Introduction

Microsoft Azure offers several options for hosting your web-based applications, and it is difficult to choose the best option for your scenario. It might look easy to just take the simplest way of moving your infrastructure to Azure in an IaaS way, but this is probably not the best option. There is no single silver bullet option that is always best. In this article, we will discuss the various options to consider when you choose to move your web workloads to the cloud.

Figure 1 shows a flowchart that could help you decide which flavor fits your application. This flow chart focuses on several questions that we will elaborate on in the following section. Please consider that it is impossible to take all possible questions and scenarios into consideration in this flowchart, so use it as a rule of thumb. The questions described below are some of the main considerations you should take into account when choosing your cloud web infrastructure.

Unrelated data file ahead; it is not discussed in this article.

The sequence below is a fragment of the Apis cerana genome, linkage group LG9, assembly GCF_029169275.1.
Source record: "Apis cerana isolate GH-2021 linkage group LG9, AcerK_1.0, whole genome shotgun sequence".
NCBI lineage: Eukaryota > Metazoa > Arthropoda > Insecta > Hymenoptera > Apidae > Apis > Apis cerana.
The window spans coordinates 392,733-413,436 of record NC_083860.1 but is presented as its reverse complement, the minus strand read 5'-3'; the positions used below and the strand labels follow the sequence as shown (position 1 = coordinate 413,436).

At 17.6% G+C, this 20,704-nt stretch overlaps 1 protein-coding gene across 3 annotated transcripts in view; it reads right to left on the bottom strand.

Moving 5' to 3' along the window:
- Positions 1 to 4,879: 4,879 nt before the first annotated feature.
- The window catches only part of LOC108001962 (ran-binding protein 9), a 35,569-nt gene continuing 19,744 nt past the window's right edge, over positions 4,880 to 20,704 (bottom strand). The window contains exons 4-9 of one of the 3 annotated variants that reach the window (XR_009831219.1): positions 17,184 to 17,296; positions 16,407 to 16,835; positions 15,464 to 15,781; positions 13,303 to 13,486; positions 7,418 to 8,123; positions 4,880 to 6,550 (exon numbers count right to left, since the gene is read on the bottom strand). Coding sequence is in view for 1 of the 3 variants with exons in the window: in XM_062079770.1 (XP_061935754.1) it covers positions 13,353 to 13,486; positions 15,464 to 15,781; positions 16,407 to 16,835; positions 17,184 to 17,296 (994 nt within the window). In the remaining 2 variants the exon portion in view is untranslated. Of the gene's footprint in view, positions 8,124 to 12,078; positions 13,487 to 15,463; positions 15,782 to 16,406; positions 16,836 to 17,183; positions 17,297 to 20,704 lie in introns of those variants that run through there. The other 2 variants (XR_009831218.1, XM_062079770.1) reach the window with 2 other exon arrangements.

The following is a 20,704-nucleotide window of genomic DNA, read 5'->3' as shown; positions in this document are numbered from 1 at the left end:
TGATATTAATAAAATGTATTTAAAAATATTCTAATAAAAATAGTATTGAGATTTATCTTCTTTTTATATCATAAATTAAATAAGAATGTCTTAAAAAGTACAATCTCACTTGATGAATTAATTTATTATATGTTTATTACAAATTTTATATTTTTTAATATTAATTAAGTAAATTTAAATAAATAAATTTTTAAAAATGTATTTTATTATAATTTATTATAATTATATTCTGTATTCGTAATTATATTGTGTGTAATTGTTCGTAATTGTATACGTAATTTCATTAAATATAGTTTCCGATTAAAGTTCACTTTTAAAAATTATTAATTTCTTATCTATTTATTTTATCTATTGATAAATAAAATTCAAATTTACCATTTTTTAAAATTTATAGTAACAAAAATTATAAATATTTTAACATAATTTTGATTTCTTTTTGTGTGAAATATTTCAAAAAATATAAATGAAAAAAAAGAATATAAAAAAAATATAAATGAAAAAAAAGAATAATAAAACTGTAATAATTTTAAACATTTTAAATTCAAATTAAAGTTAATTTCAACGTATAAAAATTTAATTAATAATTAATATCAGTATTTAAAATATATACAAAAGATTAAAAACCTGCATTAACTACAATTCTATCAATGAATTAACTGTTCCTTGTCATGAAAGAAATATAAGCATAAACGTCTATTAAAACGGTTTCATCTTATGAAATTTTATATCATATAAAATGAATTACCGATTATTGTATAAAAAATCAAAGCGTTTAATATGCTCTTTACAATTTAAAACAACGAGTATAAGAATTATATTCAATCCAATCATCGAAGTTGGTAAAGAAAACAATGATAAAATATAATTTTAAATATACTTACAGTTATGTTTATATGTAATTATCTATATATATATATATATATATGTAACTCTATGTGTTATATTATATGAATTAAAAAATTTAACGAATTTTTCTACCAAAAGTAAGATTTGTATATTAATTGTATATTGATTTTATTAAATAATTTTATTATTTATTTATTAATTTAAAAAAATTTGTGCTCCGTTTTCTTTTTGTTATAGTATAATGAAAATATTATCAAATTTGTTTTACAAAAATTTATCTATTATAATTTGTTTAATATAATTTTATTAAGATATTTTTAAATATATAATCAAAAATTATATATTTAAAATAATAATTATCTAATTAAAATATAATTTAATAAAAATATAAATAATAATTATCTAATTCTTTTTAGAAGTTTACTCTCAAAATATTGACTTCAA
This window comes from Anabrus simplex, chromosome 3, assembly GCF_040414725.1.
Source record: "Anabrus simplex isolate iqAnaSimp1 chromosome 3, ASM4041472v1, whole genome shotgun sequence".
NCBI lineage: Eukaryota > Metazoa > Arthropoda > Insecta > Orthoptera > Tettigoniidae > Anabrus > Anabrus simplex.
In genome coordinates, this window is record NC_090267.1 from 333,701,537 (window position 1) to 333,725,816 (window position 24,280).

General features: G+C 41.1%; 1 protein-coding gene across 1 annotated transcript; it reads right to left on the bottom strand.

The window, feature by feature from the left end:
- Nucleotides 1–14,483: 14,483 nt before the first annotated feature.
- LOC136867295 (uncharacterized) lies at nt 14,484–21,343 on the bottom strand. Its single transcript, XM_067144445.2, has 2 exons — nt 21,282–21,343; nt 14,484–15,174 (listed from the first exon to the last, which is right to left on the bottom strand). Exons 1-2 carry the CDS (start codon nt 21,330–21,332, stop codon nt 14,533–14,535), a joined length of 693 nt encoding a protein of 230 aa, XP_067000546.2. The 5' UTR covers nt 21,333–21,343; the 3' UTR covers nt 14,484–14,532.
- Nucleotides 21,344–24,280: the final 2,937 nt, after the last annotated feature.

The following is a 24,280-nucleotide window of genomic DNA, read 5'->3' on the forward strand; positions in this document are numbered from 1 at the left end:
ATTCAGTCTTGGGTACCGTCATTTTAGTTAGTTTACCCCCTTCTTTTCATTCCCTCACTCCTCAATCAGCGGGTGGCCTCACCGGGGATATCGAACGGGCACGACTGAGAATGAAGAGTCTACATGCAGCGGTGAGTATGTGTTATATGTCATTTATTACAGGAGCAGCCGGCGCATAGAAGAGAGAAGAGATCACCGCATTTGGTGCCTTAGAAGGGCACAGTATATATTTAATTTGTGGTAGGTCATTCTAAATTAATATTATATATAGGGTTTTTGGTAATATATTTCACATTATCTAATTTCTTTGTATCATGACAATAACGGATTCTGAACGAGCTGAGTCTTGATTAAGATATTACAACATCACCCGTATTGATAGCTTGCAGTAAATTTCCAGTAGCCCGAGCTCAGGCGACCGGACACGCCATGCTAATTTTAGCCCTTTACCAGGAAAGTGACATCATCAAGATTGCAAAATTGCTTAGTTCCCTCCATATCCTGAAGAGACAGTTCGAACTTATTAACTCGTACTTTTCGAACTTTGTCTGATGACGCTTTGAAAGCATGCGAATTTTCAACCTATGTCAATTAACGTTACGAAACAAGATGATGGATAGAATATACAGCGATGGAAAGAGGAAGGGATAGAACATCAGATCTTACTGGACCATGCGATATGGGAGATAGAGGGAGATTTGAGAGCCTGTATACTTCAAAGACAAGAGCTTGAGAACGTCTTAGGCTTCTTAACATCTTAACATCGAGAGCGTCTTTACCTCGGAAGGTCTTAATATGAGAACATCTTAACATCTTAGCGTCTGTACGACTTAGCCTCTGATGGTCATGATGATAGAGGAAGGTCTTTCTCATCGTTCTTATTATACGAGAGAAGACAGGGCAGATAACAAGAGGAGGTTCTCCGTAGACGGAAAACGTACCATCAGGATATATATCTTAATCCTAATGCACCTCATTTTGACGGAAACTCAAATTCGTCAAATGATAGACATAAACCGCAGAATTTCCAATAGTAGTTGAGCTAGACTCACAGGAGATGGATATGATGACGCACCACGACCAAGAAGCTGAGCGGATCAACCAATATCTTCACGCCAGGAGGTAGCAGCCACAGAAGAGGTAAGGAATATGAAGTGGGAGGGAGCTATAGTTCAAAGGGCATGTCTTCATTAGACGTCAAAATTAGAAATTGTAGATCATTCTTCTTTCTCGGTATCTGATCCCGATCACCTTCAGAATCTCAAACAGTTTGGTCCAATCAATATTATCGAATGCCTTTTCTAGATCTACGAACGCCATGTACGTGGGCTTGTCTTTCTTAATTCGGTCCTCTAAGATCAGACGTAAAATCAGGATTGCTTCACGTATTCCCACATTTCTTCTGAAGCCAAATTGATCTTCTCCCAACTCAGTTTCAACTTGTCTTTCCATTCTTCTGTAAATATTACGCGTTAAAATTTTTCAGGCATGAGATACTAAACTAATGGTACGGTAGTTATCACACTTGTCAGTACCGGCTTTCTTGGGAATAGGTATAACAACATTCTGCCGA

Cloud Agnostic?

Microsoft Azure offers a lot of specific Platform as a Service features – for example App Service – that remove the effort of managing your infrastructure. When you choose a solution that is specific to Azure, it can become more difficult to make a switch to other cloud providers in the future. The choice is therefore between development speed combined with tighter coupling with Azure, or more overhead in managing your environments, which gives you more control over where you host your application. Typically, you’re fine with just choosing one cloud solution provider, but sometimes regulations, uptime requirements or a specific application architecture require that you use multiple providers to host your applications.

Containerizing applications?